Big Unions Break From AFL-CIO

AFL-CIO president John Sweeney address the labor unions represented at their annual convention at Chicago's Navy Pier Monday, July 25, 2005. The Teamsters and the Service Employees International Union, the largest AFL-CIO affiliate with 1.8 million members and an organization that Sweeney once headed, were forming a competing labor coalition designed to reverse labor's long decline in union membership.
The AFL-CIO splintered on Monday, spooking some Democratic Party leaders and the ranks of organized workers, their futures in the hands of labor rebels who bolted the 50-year-old federation vowing to reverse the steep decline in union membership.

"Our goal is not to divide the labor movement but to rebuild it," said Andy Stern, president of the 1.8 million-member Service Employees International Union. He and Teamsters President James P. Hoffa said their unions would leave the AFL-CIO, paving the way for other unions to follow.

Their action drew a bitter rebuke from AFL-CIO President John Sweeney, who called it a "grievous insult" that could hurt workers already buffeted by the global economy and anti-union forces in Congress.

"The labor movement belongs to all of us," Sweeney said, "and our future should not be dictated by the demands of any group or the ambitions of any individuals."

The Teamsters joined the SEIU, the largest AFL-CIO affiliate with 1.8 million members, in bolting. The SEIU is a union that Sweeney once headed. They said they were forming a competing labor coalition designed to reverse labor's long decline in union membership.

This was not an easy or happy decision, said Stern, once a Sweeney protege.

"Our world has changed, our economy has changed, employers have changed," Stern said. "But the AFL-CIO is not willing to make fundamental changes as well. By contrast, SEIU has changed.

"We know that when you are headed down a road and you know where it ends, you have to get off that road and go in a different direction. Today, we make the first step down that new road.

The joint announcement, the largest schism in labor's ranks since 1930, came as no surprise since weeks of publicly-aired dissension within the ranks preceded it. But it hit the AFL-CIO convention like a thunder clap, nevertheless.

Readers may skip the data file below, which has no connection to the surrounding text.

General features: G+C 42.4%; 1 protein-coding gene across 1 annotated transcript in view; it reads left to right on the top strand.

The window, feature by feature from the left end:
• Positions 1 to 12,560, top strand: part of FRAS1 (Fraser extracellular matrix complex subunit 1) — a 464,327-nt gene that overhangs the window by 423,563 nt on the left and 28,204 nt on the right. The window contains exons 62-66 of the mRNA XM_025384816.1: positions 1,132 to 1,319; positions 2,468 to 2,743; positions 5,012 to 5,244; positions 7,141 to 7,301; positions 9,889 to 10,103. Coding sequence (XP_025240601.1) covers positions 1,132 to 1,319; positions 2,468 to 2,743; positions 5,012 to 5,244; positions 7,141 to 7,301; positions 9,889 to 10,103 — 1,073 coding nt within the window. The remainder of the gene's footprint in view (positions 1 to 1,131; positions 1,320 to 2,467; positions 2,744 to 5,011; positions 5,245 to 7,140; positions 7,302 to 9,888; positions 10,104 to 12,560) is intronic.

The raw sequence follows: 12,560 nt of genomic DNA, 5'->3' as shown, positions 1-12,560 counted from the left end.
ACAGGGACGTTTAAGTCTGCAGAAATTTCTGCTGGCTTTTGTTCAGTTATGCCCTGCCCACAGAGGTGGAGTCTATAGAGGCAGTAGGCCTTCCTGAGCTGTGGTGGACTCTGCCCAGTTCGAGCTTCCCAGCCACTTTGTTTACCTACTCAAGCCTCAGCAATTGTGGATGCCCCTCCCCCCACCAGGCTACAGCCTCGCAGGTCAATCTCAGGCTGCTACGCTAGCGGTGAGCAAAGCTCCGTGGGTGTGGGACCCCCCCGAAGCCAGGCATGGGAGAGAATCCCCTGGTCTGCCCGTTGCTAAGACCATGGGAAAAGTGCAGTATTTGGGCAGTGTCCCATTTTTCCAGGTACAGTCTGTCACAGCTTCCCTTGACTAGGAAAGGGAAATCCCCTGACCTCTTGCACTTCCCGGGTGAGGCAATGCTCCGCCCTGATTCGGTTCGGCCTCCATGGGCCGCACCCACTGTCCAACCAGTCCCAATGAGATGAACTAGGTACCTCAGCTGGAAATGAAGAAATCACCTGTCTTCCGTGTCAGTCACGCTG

In advance of the dissidents' news conference, Sweeney had chastized them for their defection at a convention also marred by boycott.

"At a time when our corporate and conservative adversaries have created the most powerful anti-worker political machine in the history of our country, a divided movement hurts the hopes of working families for a better life," Sweeney said in his keynote address.

Many union presidents, labor experts and Democratic Party leaders fear the split will weaken the movement politically and hurt unionized workers who need a united and powerful ally against business interests and global competition.

"I think we're on somewhat uncharted and dangerous ground right now with a labor movement that's so weak," Rutgers University professor Charles Hekscher tells CBS News Correspondent Anthony Mason.

Political analyst Larry Sabato of the University of Virginia tells Mason the breakup of the AFL-CIO can only weaken labor's voice in politics. That has Democrats anxious.

"Well, the Democrats ought to be anxious, because the labor unions are still the major bulk of their ground troops in both congressional and presidential elections," Sabato says. "Labor still provides most of the manpower, as well as a big chunk of the money for Democratic candidates.

"To the extent that labor is fighting among itself, then Democrats aren't going to get the full benefit of that manpower and money."

Two other unions — United Food and Commercial Workers and UNITE HERE, a group of textile and hotel workers — joined the Teamsters and the SEIU in boycotting the convention, a step widely seen as a sign that they are also poised to leave the AFL-CIO.

The four unions, representing one-third of the AFL-CIO's 13 million members, are part of a coalition of labor groups vowing to accomplish what the 50-year-old labor giant has failed to do: Reverse the decades-long decline in union membership.

Back in the 1950s, one out of every three American workers wore the union label, reports CBS News Correspondent Cynthia Bowers. These days, that number is just one in ten.